How Many Bedrooms Does This House Have?

Onsite system sizing standards are usually based on how many people occupy a dwelling. What do you need to know?

During workshops covering time-of-sale real estate inspections, we talk about how wastewater flows can change dramatically when a property changes ownership. One contributing factor for the change is when a residence initially rated as a two- or three-bedroom house is put on the market as a four- or five-bedroom dwelling.

There are many reasons this may happen over time. Space that was unfinished when the house was built is finished with additional rooms, some of which can be used as bedrooms. Rooms built and used for other purposes are converted into bedrooms by new homeowners. Whatever the reason, when a family moves in and all of those “new” bedrooms are used, the system is often is too small to accept higher flows associated with increased occupancy.

As an onsite system inspector, you cannot always anticipate whether this will happen or not. But if you compare the initial permit for a sewage treatment system with what is reported in the real estate offering, you get a good idea whether this is something to comment on or not. When the permit says three bedrooms and the real estate listing says five bedrooms, this should raise a red flag to you and the permitting authority that there could be problems in the future.

If you raise this issue, expect to get some immediate pushback from the real estate agent and the selling homeowner. After all, who wants to get less money from the sale by having to update the now-inadequate septic system? Knowing what constitutes a bedroom will be helpful when it’s time to have a difficult conversation about the property.

What is a bedroom?

In new construction scenarios, it is also handy to know the bedroom definition. Certainly, the regulatory person issuing the permit for a new system should be aware of the potential for more bedrooms being available. Additional bedrooms call for increased system size and perhaps additional pretreatment requirements. Another related issue that can affect system size and choice of components is when the residence is also the primary location for a business. That designation would result in other flow volume and waste-strength issues.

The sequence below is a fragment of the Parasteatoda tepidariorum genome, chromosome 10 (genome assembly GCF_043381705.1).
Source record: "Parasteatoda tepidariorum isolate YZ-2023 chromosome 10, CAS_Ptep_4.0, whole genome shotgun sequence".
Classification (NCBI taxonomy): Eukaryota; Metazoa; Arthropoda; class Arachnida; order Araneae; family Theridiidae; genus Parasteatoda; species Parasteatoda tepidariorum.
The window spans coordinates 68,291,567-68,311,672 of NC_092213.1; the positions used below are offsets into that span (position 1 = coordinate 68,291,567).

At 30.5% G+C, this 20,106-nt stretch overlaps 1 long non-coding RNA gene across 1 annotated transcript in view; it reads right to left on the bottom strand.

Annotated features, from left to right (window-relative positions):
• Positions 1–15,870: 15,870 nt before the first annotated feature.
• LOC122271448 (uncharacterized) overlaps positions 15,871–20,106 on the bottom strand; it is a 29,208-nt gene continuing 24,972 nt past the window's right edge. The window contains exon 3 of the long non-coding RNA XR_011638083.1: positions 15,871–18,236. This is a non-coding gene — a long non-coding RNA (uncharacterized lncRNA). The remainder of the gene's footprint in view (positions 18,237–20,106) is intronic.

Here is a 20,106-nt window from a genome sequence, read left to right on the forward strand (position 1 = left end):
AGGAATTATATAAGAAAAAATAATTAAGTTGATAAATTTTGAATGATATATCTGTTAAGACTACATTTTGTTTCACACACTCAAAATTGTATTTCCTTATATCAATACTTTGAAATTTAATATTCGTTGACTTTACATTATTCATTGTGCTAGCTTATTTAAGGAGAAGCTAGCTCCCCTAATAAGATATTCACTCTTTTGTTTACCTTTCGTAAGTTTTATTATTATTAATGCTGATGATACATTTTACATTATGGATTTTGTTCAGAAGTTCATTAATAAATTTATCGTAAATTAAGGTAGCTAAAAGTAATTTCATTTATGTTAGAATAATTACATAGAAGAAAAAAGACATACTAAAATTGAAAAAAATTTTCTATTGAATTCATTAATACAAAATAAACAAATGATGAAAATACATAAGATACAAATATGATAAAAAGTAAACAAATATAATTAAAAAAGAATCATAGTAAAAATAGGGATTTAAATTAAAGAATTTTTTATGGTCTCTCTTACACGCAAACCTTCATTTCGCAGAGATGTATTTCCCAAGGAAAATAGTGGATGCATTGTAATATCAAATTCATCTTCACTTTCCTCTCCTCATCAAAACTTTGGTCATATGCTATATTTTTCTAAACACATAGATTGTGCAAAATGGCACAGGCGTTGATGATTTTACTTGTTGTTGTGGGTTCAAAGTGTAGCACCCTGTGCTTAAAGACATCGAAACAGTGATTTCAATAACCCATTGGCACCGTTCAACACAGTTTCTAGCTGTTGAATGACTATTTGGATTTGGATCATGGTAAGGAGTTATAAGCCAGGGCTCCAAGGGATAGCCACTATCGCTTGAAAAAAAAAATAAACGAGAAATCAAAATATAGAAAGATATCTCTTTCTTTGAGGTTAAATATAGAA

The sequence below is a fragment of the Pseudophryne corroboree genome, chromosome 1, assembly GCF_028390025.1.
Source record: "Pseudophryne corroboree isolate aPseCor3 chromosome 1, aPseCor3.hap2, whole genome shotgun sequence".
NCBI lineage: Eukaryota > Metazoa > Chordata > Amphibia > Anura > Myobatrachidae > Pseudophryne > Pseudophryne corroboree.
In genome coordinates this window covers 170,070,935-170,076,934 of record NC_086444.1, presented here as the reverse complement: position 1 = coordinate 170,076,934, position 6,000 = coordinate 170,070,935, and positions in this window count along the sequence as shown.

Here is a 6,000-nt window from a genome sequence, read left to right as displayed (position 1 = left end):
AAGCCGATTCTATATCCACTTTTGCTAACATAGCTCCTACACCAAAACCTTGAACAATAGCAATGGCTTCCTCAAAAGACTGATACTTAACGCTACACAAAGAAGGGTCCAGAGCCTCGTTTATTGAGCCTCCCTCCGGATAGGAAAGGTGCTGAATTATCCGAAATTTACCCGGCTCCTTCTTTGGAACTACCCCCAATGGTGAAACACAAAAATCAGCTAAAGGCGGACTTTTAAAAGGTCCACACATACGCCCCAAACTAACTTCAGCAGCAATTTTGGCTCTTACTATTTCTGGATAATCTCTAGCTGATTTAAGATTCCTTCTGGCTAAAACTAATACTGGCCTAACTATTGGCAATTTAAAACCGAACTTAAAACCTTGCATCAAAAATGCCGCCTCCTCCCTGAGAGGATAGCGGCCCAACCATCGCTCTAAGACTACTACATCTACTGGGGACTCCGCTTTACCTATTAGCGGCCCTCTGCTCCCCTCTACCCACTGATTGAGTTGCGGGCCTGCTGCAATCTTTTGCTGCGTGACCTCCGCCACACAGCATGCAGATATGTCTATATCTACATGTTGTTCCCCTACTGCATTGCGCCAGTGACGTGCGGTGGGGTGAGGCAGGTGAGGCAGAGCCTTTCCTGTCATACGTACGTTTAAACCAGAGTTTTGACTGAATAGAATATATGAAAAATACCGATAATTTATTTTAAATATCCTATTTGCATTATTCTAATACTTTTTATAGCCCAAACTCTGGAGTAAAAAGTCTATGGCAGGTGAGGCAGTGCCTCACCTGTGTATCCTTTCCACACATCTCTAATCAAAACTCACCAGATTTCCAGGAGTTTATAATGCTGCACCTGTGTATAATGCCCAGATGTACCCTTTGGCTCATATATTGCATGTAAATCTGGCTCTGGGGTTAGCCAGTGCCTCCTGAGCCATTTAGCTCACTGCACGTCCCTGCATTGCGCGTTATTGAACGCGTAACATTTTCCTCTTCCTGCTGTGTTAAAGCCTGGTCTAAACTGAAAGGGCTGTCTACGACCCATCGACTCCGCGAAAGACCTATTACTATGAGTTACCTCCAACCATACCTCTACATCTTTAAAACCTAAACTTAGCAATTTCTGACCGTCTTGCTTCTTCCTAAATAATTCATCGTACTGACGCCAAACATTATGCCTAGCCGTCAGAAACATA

It seems that the question of what constitutes a bedroom would be straightforward, but there are complicating issues. First, the older the dwelling, the less likely it was built under current building codes. Over the last few decades, specific bedroom requirements have appeared for new construction. Using the new code requirements to help define the number of bedrooms means rooms currently used as bedrooms in older construction would not count as bedrooms today.

The Minnesota code, for example, defines a bedroom as “a room designed for or used for sleeping or a room or area of a dwelling that has a minimum floor area of 70 square feet with access gained from the living area or living area hallway.” It allows use of other architectural features to help determine whether the area is a bedroom or not. If it looks like a bedroom, is used as a bedroom or could logically be used as a bedroom without interference, it counts as a bedroom.

Look for clues

Extenuating circumstances, such as an adult child who has temporarily moved in during construction or an occasional guest sleeping on a sofa bed in a common living area, do not require those rooms to be designated as bedrooms.

Sources to determine whether a room is a bedroom include the real estate and sewage permit information indicated above or the number of bedrooms listed with the local assessor’s office. In new construction, if it is labeled a bedroom on the house plans, if there is a smoke or carbon monoxide detector and all rooms that are on a different level than the primary living area, offer clues to the actual number of bedrooms.

Legal egress is a feature indicating potential use of a space as a bedroom. This is especially important in areas where add-on basement living spaces are common and require at least two escape routes in case of fire. Closets in rooms indicate the primary purpose would be a bedroom; however, those rooms may also be used as a den, office or sewing room. Rooms adjacent to three-quarter bathrooms may also be considered bedrooms.

Some features that would indicate the room would not be considered a bedroom for onsite design purposes include the obvious, such as a kitchen, living room, dining room, laundry room or storage area. Rooms and areas that have low ceilings or have half walls (an exception here would be lofts, which are often used as bedrooms), rooms that lack a door, areas with no privacy, areas without access outside, rooms without light or ventilation to the outside, or areas that are passages to other rooms all would indicate general living space and not bedrooms.

Realistic system sizing

As an inspector, you cannot — nor should you be expected to — make a regulatory statement about whether a room is a bedroom and meets the code requirements. But you may note discrepancies in information where they can be problems and highlight those concerns to the client.

When designing or installing an onsite system for new construction, it is appropriate to have a discussion with the homebuilder and homeowner about increasing the system size if it is obvious more rooms could be converted for use as bedrooms in the future. Larger systems can improve longevity of service. And it is much more cost-effective to expand the size of a system now than to try and add capacity when more bedrooms are added later.


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